fund, totaling $250, 000, which did not come from investors
but from his previous, failed MC2 Value Fund. (Id.
¶¶ 174-175). They further allege that it was a
“major red flag” that Donville, Zinberg, and DKAM
did not have access to MC2 Canadian Fund's bank account,
where money from investors was initially deposited, and that
Murakami was actively seeking to exclude defendants from
knowing the amount, timing, and destination of new
investors' deposits. (Id. ¶ 165-166, 176,
December 2014, an investor requested a complete withdrawal
from MC2 Value Fund and MC2 Canadian Fund. Murakami withdrew
the entire amount ($963, 753) from the MC2 Canadian Fund
alone. (Id. ¶ 178). The complaints allege that
Murakami falsely told Donville, Zinberg, and DKAM that the
money had gone to several MC2 Canadian Fund investors, and
defendants failed to verify that claim despite the
suspiciously large withdrawal. (Id. ¶ 179). In
another instance, in May 2014, Murakami wired $475, 000, or
5% of the total value of MC2 Canadian Fund, from the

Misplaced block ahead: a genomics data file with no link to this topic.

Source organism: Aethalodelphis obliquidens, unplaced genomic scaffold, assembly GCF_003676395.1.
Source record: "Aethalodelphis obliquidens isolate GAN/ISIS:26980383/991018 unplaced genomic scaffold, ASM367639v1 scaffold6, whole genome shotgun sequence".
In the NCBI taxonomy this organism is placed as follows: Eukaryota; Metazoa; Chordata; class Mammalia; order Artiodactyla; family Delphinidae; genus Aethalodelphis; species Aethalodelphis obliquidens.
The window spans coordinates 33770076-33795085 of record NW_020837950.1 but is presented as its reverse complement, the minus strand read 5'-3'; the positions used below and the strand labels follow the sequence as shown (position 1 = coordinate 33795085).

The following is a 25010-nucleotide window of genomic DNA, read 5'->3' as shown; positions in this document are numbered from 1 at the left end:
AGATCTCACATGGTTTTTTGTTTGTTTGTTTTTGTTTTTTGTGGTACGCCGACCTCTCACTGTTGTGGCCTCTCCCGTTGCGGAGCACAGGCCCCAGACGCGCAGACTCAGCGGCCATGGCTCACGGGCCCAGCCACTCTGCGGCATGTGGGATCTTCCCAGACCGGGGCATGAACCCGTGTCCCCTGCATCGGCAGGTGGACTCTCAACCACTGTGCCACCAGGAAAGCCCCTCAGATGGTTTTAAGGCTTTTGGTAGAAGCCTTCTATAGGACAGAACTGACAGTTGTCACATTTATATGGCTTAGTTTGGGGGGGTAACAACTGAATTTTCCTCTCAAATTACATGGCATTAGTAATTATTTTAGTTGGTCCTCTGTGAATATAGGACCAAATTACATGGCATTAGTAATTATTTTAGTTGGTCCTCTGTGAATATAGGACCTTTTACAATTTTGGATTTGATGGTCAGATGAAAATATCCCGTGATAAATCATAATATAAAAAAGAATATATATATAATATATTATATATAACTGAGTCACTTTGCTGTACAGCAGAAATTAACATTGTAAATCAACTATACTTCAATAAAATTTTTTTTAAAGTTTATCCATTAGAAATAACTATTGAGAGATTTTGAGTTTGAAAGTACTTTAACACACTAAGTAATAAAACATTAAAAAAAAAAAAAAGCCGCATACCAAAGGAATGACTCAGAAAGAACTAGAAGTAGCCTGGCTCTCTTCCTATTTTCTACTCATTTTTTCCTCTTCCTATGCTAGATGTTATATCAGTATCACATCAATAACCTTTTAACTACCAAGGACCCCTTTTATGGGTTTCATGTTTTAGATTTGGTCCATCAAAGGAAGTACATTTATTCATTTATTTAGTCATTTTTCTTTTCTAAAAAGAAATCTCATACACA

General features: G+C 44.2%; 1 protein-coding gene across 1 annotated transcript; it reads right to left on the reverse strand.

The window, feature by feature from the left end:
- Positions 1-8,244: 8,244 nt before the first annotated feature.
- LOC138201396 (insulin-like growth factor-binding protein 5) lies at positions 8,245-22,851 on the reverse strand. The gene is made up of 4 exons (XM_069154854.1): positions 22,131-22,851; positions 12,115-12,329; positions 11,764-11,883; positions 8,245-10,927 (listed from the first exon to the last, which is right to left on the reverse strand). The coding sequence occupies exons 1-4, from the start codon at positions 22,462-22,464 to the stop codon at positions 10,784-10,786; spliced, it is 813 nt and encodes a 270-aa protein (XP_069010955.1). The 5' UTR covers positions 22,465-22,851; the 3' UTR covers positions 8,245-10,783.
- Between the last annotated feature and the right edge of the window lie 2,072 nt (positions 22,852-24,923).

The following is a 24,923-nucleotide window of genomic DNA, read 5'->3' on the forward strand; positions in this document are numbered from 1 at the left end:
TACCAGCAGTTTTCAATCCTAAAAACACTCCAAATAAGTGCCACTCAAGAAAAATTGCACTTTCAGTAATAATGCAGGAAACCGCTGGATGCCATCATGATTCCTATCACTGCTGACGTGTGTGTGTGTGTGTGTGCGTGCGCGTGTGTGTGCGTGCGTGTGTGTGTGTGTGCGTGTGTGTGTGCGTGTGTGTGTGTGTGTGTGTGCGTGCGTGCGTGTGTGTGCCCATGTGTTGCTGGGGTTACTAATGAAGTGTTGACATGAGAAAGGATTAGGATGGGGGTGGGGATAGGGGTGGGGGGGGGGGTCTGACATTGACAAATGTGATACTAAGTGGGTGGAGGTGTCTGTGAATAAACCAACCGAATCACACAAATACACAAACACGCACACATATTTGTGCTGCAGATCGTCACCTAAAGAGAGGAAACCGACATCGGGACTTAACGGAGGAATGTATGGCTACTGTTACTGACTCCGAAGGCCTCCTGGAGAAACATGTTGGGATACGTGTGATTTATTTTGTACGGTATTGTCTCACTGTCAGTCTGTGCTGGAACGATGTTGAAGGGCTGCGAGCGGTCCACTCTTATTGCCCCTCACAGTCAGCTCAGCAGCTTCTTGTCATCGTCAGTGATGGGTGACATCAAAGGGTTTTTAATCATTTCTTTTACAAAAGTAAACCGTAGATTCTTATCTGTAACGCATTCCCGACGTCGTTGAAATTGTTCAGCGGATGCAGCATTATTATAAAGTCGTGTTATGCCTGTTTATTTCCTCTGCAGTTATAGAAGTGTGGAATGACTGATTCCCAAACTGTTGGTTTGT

brokerage account to an account he controlled in the name of
MC2 Canada Management, and wired $20, 750 directly to Chiat.
(Id. ¶ 192). Murakami told Donville, Zinberg,
and DKAM that the money was going to an investor, but
defendants never confirmed that claim despite the large
withdrawal. (Id. ¶ 193).
complaints allege that between 2011 and 2016, MC2 Canada
Management defrauded investors by sending them false tax
documents, inflated individual account statements, false and
misleading Schedule K-1s, and fictitious reports of the
fund's performance. (Id. ¶¶ 160-162).
Donville, Zinberg, and DKAM never inquired into MC2 Canadian
Fund's accounting or took steps to implement adequate